Skip to main content

Verified by Psychology Today

Thanksgiving: For What? To Whom?

With so much turmoil in the world and many personal pressures, why give thanks?

Monkey Business Images/Shutterstock
Source: Monkey Business Images/Shutterstock

I’m deeply drawn to the annual American tradition of Thanksgiving.

I stipulate "American," because I immigrated here 25 years ago and found the symbolism of communal gratitude especially meaningful.

This country has been a beacon of inspiration, symbolized by the Statue of Liberty, where Emma Lazarus’s words are permanently etched (“Give me your tired, your poor, your huddled masses yearning to be free…”). To millions of immigrants, including most of us or our forebears, America is their haven of safety and opportunity, and Thanksgiving gives voice to gratitude for her warm welcome.

But alas, we notice some ominous changes. The vaunted American spirits of welcome and kindness are often supplanted by their opposites. Displays of rudeness and selfishness are commonplace. Incivility and nastiness abound in the highest echelons, setting a grim tone for the nation. The welcoming message of Emma Lazarus is discounted by those who espouse xenophobia and racism.

In addition, the word “gratitude,” the foundation of Thanksgiving, has become a facile remedy for complicated woes: When upset by life’s challenges, we are advised to feel grateful to God or another spiritual source or to concentrate on the positives in our lives.

But it is difficult to be grateful when one is burdened by stressors like illness in loved ones, lack of money, unemployment, or severe emotional distress, all of which exact psychological and physical tolls.

Even the nightly news is unsettling: natural disasters and pandemics due to global warming; human suffering due to poverty and violence; gulfs between rich and poor; distrust in leaders and laws. In my psychotherapy practice, I am struck by how often our current rancorous and roiling politics disturbs clients.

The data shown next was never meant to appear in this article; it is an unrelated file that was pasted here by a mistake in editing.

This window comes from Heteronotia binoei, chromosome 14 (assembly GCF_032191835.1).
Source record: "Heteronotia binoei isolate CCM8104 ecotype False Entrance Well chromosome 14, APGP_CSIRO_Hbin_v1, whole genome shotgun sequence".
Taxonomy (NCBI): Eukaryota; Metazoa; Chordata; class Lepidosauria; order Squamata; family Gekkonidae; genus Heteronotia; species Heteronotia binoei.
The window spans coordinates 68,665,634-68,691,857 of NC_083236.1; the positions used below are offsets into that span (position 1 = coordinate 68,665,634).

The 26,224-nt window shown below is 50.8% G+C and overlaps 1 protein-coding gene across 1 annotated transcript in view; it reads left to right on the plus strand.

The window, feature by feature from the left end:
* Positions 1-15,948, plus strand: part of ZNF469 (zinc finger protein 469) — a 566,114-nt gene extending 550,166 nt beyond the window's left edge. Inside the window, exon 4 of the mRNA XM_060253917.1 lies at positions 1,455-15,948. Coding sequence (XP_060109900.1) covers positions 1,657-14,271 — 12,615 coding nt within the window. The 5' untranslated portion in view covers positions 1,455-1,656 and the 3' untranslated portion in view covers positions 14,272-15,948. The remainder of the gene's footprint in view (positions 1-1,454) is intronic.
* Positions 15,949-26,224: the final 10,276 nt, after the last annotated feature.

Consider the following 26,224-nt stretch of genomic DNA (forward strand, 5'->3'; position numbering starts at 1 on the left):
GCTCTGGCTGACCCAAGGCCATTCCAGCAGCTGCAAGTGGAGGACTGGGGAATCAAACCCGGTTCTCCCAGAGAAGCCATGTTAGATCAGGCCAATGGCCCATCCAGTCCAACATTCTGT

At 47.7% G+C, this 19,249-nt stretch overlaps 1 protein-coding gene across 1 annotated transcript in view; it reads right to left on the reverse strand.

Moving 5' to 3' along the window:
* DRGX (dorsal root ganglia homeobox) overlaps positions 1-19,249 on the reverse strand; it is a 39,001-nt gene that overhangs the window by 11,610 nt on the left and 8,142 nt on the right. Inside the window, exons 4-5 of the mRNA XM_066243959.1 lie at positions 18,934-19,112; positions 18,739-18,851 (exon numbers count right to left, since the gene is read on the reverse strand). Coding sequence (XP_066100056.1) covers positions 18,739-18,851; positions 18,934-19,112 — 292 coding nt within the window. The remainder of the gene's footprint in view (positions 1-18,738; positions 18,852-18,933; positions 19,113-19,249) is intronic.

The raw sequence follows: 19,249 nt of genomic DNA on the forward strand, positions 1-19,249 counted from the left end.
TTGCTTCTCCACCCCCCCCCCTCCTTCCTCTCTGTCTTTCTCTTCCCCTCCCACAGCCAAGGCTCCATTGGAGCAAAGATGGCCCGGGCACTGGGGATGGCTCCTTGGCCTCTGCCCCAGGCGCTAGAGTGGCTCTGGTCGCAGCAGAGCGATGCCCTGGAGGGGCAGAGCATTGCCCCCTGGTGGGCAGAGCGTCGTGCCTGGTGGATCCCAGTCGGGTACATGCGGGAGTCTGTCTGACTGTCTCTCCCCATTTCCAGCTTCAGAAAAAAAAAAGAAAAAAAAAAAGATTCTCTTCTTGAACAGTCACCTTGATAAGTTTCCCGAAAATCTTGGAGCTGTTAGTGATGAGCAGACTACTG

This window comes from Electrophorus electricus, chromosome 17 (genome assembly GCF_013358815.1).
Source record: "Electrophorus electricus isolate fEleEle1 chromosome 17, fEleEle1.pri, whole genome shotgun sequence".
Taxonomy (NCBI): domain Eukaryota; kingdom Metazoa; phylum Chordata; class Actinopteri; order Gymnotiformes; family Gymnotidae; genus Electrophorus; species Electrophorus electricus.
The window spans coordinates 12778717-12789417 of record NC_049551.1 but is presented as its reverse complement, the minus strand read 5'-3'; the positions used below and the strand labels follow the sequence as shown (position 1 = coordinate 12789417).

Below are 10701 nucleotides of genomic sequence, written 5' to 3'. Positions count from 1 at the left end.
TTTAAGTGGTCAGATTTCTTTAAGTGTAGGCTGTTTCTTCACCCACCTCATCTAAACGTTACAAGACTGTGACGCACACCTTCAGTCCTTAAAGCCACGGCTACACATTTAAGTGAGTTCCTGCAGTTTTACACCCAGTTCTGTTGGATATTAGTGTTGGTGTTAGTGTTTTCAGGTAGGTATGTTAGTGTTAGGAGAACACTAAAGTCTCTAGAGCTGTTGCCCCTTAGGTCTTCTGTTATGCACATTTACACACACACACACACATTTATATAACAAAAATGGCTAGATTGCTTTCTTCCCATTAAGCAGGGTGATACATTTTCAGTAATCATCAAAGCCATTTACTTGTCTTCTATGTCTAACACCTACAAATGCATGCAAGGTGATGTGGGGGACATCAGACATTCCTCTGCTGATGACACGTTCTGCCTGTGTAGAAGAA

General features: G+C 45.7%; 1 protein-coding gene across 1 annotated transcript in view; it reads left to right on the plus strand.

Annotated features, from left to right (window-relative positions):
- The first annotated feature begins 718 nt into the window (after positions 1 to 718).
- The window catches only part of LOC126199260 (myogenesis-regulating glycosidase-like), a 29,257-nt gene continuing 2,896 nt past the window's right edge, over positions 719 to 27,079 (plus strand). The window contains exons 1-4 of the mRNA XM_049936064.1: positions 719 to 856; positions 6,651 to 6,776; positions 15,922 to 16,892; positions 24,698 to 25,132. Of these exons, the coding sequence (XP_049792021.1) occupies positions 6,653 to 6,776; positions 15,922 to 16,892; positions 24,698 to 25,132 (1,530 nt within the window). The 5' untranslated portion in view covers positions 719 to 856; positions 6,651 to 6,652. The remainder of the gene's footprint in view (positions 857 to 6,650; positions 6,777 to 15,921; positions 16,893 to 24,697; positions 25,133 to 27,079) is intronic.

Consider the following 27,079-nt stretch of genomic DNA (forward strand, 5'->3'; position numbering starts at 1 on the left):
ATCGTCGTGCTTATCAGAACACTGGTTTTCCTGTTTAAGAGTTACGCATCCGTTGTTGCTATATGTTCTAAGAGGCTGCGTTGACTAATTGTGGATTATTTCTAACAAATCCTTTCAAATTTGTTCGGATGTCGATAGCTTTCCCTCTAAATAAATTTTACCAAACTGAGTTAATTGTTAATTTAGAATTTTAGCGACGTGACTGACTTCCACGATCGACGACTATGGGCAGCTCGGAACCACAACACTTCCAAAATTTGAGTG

Given personal and public challenges, what in the world might we be grateful for on Thanksgiving?

Nature offers vistas of grandeur, mountains, waterways, deserts, and gardens.

Space Exploration provides exciting celestial orbs and shapes, colors, light and dark matter, provoking questions about our origins, our infinitesimal size, and infinite universes.

Our Ability to Love provides that rarefied sense of affection and intimate communication with romantic partners, family members, friends, and colleagues.

Sexuality and Reproduction enable the joys of intercourse and infants, helping children grow and mature, the rewards of parenting, familial atmospheres, and the perpetuation of our species.

Artistic Creativity in music, painting, sculpture, poetry and prose, cinema, dance, and theater entertain and enhance, giving meaning to culture and existence.

Intellectual Ferment has produced treatises on human philosophy, spirituality, political systems, psychological theories, and historical revelations.

Physical Sciences have provided clean water, healthy foods, shelters, and clothing.

Social Sciences have revealed an understanding of the complex individual, group, and interpersonal behaviors.

Biological Sciences and Medicine revealed the complexities and beauty of the human body, brains, and organ systems, eradicating some diseases and mitigating many others.

Engineering and Architecture have translated imagination into inspirational buildings, bridges, homes, and parks, enhancing urban environments and providing moving art.

Technological Advances (internet, iPhones, 5G, AI) have enhanced communication, participation beyond any predictions, and raised existential questions about our future.

Spirituality and Religion are given credence by astrophysicists, and discussions of human “souls” pervade scientific discourse.

Human Benevolence, acts of generosity, respect, caring, empathy, tolerance, and cooperation, inspire and give us hope.

Our species clearly has deficiencies and disparities, and we face serious challenges, but we can sink into despair if we overlook our achievements. Just as pleasure and love are integral parts of life, so are pain and loss: Both are part of the richness of our lives.

We’ve all had more than our "fair share" of suffering, but we have also seen the ends of sad events when we have once again been able to breathe, enjoy ourselves and each other. We must remember that time and nurturance foster healing and resilience.

So on Thanksgiving, we shall try to:

  • Express gratitude for our loving bonds with others and appreciation for most aspects of our lives.
  • Share the particular challenges we are facing if we wish.
  • Criticize the state of the world, with both seriousness and sardonic humor.
  • Express hope that difficulties we face are mitigated, and discuss what we might do to help in that quest.
  • Commit to our relationships with each other, commune together, cope together in hard times, and celebrate together in good times.

We shall indeed give thanks.

advertisement